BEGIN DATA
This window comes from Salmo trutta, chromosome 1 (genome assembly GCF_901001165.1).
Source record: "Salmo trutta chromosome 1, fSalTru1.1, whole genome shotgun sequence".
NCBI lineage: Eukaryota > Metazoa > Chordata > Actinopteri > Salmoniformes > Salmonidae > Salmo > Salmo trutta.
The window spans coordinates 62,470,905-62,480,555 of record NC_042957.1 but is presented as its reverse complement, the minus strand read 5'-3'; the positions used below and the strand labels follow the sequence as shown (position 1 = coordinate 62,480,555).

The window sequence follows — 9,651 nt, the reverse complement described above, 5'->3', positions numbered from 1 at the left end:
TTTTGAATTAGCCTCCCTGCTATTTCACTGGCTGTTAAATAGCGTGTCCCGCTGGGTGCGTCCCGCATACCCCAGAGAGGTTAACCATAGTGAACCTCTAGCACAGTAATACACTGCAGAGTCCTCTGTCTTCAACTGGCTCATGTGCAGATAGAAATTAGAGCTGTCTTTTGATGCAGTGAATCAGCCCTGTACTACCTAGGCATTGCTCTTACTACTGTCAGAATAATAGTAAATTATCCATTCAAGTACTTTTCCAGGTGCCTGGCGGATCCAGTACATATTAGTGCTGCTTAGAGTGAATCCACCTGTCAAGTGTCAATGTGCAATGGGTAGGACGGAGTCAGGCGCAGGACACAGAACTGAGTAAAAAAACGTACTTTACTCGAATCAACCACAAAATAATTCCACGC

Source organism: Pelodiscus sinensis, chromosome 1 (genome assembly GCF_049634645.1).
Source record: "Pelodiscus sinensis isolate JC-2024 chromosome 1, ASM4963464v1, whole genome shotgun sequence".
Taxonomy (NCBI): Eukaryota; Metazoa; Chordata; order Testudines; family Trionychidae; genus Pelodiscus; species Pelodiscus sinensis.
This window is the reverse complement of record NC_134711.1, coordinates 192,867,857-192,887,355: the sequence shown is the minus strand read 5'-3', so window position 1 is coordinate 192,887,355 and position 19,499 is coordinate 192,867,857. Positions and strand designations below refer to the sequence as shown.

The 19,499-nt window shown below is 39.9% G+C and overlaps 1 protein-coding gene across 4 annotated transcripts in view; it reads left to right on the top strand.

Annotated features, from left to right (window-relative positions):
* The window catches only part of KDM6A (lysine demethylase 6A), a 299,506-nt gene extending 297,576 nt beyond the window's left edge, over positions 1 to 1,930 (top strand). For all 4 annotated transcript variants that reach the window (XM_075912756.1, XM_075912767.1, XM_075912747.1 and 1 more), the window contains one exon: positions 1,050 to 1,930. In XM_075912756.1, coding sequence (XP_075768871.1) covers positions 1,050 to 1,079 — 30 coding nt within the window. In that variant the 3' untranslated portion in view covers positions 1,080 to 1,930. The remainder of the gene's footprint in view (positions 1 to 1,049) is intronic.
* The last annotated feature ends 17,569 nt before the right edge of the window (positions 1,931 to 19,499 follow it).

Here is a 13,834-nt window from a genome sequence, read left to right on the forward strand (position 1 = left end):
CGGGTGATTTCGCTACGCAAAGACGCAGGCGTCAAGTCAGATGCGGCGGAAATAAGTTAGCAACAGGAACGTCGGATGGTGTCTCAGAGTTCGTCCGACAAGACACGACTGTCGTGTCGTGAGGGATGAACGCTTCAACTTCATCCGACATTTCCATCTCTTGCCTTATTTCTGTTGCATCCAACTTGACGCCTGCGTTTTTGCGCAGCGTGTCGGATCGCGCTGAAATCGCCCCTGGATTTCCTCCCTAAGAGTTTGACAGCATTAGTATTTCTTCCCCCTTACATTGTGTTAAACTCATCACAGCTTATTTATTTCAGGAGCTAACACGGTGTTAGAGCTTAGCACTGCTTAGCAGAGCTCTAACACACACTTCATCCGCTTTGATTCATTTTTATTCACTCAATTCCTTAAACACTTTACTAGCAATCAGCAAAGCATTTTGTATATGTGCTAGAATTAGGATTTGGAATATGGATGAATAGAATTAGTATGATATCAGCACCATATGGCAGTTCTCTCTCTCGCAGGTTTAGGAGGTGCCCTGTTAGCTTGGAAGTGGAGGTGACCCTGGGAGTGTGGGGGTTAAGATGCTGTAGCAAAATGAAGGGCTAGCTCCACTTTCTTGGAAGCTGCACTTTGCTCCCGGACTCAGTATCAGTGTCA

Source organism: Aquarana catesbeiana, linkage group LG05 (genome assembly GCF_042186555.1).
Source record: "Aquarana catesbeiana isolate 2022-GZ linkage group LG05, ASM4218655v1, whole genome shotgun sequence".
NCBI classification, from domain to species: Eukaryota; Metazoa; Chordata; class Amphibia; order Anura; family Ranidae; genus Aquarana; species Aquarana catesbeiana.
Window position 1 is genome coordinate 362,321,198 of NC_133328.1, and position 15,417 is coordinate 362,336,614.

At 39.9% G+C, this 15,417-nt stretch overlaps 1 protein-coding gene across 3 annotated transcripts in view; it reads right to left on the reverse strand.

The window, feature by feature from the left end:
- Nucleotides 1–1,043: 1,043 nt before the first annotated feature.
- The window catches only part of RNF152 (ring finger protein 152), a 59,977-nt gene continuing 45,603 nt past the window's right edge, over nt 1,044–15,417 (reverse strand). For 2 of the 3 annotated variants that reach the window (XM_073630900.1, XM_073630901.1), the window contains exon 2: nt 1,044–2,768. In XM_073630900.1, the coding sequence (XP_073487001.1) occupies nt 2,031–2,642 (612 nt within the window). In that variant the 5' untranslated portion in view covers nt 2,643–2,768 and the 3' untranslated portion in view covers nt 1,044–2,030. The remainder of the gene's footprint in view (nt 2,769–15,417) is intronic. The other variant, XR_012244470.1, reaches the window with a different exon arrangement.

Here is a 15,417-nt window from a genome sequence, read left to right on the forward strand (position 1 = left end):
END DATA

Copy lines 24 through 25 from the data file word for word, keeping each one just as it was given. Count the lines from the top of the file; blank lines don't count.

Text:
- The window catches only part of RNF152 (ring finger protein 152), a 59,977-nt gene continuing 45,603 nt past the window's right edge, over nt 1,044–15,417 (reverse strand). For 2 of the 3 annotated variants that reach the window (XM_073630900.1, XM_073630901.1), the window contains exon 2: nt 1,044–2,768. In XM_073630900.1, the coding sequence (XP_073487001.1) occupies nt 2,031–2,642 (612 nt within the window). In that variant the 5' untranslated portion in view covers nt 2,643–2,768 and the 3' untranslated portion in view covers nt 1,044–2,030. The remainder of the gene's footprint in view (nt 2,769–15,417) is intronic. The other variant, XR_012244470.1, reaches the window with a different exon arrangement.

Here is a 15,417-nt window from a genome sequence, read left to right on the forward strand (position 1 = left end):